I would like to thank each and every one of you for donating and supporting this campaign. When I first started this venture, I didn't know what to expect. I just knew that when news of the Marines United Facebook group broke out, amongst all the negativity, I wanted to be a positive force.
I had seen so many negative comments on ‘how women should conduct themselves if they wanted to join a boys club’, and how the military should not be a ‘social experiment’ whose strength would weaken with the integration of women.
But I believe differently. And I am not alone.
Next year marks the 100th anniversary of women being eligible to join the Marine Corps, during which time we have gone from strength to strength serving our nation with pride and distinction. In that time, women have earned the right to respect and have proven their effectiveness. I believe that any institution in 2017, military or civilian, must respect women for the contribution they bring to the mission and as fellow human beings.
And I believe America believes this too - in fewer than 100 days, there has been progress:
In early March during a Senate Armed Services Committee hearing, congressional representatives on both sides of the aisle spoke out passionately on this issue and want to see appropriate action taken. Calling for respect towards women in uniform is not a partisan issue. Senator Thom Tillis (R -NC) went as far as suggesting the removal of Veterans Benefits for those who are guilty of online misconduct.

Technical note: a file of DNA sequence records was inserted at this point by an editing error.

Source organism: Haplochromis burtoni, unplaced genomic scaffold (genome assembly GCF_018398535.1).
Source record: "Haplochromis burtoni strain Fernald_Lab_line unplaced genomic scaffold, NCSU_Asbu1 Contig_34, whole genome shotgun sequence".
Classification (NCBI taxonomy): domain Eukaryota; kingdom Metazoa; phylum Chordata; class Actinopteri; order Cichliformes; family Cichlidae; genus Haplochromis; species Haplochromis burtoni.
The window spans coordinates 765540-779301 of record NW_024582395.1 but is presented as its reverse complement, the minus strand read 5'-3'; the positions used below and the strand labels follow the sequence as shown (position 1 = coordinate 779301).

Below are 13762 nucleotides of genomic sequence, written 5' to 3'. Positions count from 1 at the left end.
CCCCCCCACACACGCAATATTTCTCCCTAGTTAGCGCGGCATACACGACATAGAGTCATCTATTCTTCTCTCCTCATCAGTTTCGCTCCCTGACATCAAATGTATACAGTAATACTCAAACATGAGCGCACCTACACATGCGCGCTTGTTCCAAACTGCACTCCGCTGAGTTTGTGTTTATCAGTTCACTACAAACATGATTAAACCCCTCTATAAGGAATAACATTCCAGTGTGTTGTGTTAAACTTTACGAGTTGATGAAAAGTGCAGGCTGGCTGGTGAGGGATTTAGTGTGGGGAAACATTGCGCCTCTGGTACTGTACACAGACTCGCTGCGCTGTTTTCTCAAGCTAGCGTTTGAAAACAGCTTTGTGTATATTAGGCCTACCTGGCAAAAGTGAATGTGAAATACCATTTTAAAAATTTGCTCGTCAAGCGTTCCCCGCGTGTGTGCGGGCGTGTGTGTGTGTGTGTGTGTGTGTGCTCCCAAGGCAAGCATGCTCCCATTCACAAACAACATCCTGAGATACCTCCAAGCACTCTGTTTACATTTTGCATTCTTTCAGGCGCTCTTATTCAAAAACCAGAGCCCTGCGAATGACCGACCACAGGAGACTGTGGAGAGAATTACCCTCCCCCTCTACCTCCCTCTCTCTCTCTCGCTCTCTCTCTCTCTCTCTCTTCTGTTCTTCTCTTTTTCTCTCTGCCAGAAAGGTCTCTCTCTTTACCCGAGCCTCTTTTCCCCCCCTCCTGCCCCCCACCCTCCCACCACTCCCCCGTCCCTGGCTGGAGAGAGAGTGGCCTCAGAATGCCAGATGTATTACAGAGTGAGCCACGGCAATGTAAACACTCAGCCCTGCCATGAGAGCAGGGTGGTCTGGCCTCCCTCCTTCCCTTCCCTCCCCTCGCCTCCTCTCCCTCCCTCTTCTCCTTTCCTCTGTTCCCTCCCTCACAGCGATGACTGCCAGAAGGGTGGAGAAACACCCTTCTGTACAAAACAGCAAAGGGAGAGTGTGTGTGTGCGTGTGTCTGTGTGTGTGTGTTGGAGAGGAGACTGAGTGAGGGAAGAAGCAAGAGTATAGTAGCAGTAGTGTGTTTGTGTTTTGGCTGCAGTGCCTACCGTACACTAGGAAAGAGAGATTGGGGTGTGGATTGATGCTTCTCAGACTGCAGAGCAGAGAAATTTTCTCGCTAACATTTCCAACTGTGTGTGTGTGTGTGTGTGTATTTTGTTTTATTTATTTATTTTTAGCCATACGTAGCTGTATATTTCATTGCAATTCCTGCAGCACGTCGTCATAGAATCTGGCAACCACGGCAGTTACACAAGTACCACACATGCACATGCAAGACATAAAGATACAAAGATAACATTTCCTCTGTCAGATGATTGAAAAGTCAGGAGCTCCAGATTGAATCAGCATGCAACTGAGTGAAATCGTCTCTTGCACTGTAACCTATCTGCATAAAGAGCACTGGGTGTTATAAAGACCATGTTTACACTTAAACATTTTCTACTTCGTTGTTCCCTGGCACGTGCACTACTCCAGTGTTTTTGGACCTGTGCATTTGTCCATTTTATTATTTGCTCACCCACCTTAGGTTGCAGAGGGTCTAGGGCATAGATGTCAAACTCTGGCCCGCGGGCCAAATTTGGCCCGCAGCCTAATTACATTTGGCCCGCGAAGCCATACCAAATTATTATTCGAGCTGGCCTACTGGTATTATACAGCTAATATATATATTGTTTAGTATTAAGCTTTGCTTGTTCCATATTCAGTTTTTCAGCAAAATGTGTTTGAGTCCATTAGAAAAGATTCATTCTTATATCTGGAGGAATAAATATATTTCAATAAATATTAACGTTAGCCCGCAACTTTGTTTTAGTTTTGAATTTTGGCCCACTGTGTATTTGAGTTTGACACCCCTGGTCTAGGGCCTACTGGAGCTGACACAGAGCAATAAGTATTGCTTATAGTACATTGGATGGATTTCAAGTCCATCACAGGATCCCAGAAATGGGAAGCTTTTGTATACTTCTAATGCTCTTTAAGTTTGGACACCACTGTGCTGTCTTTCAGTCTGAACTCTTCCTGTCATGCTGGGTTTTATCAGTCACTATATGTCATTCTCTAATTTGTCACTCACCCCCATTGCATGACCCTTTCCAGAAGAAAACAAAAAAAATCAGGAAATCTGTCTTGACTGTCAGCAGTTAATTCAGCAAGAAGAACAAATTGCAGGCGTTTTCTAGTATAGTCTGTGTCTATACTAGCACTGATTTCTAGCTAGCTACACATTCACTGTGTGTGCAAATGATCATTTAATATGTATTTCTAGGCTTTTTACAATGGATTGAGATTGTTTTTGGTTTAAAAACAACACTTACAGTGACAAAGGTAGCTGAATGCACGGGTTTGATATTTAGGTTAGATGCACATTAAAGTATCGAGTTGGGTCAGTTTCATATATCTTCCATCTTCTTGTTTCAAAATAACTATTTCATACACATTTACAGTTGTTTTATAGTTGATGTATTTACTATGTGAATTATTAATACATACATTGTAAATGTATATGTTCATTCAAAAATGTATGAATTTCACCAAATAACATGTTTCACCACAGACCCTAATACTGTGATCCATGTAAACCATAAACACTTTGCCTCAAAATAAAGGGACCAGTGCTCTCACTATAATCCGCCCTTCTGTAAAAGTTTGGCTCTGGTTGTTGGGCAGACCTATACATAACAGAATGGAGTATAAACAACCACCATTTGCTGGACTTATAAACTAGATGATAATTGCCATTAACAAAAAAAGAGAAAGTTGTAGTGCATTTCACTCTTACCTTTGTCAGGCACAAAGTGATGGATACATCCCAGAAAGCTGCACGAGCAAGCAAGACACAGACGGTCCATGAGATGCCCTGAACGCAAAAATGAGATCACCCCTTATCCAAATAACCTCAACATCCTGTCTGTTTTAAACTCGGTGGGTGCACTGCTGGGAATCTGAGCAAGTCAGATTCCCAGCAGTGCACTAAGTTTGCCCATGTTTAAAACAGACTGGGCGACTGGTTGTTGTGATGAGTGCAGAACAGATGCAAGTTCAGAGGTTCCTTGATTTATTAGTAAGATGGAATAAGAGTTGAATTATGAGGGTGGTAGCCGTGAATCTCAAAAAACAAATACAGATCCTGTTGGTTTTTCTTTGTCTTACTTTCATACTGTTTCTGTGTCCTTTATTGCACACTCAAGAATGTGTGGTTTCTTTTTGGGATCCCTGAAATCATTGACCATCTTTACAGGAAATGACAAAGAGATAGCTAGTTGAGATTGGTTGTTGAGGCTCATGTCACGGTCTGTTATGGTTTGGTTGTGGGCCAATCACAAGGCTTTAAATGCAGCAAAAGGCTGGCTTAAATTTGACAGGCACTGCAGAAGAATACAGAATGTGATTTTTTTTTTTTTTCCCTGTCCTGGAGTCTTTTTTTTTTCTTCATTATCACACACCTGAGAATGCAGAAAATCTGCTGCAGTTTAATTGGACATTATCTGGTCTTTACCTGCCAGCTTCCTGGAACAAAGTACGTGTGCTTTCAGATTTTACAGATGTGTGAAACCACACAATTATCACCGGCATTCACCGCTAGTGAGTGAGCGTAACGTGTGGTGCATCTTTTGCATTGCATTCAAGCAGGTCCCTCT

In mid-March U.S. Marine Corps Commandant General Robert Neller also released a new social media policy, effectively stating that the Uniform Code of Military Justice can be used to prosecute offensive, indecent, and disrespectful online activities by U.S. Marines.
Then, on April 13th, Foreign Policy published the article, "The Marines United scandal should be seen as a national security issue," written by Marines Jeannette Haynie and Kyleanne Hunter. The article highlights that in order to execute the broad national strategies of the United States, our nation requires a military that reflects the values of our society, and that both men and women have the right to participate in our democracy because America's strength lies in our diversity.
On April 19th, Acting Secretary of the Navy Sean J. Stackley released an interim revision to Navy regulations that effectively criminalizes sharing nude photos of fellow service members without their consent.
On April 21st, Assistant Commandant of the Marine Corps General Glenn Walters met with leaders from Veteran Service Organizations at the Pentagon to discuss gender bias and online misconduct. Representatives included Female Marines for Actionable Change, the Women Marines Association, and Not In My Marine Corps. General Walters is leading a 75-person task force to implement immediate and long-term actions to address the root causes of this behavior.
On April 28th, Marine Corps Times reported that over 30 Marines could face punishments for being connected with ongoing investigations into the Marines United scandal. Additionally, NCIS has 20 ongoing investigations into possible felony-related crimes.
Today, we have raised just over $23,000 to assist veterans in receiving cost-free mental health care treatment.
Please continue to raise awareness and share this campaign as we work towards our goal of raising $30,000 – enough to continue to provide confidential, cost-free, and frictionless mental health care treatment in partnership with one of the nation's leading mental health care centers for veterans battling Post-Traumatic Stress Disorder, Anxiety and Depression, and Military Sexual Trauma.
And tomorrow and in the days following, we will continue to support the actions and organizations that encourage the cultural change needed to end misogyny in our military, and to support those who have sacrificed a part of themselves on behalf of this nation.
Thank you for standing with me, and being a positive force.
My Best Regards,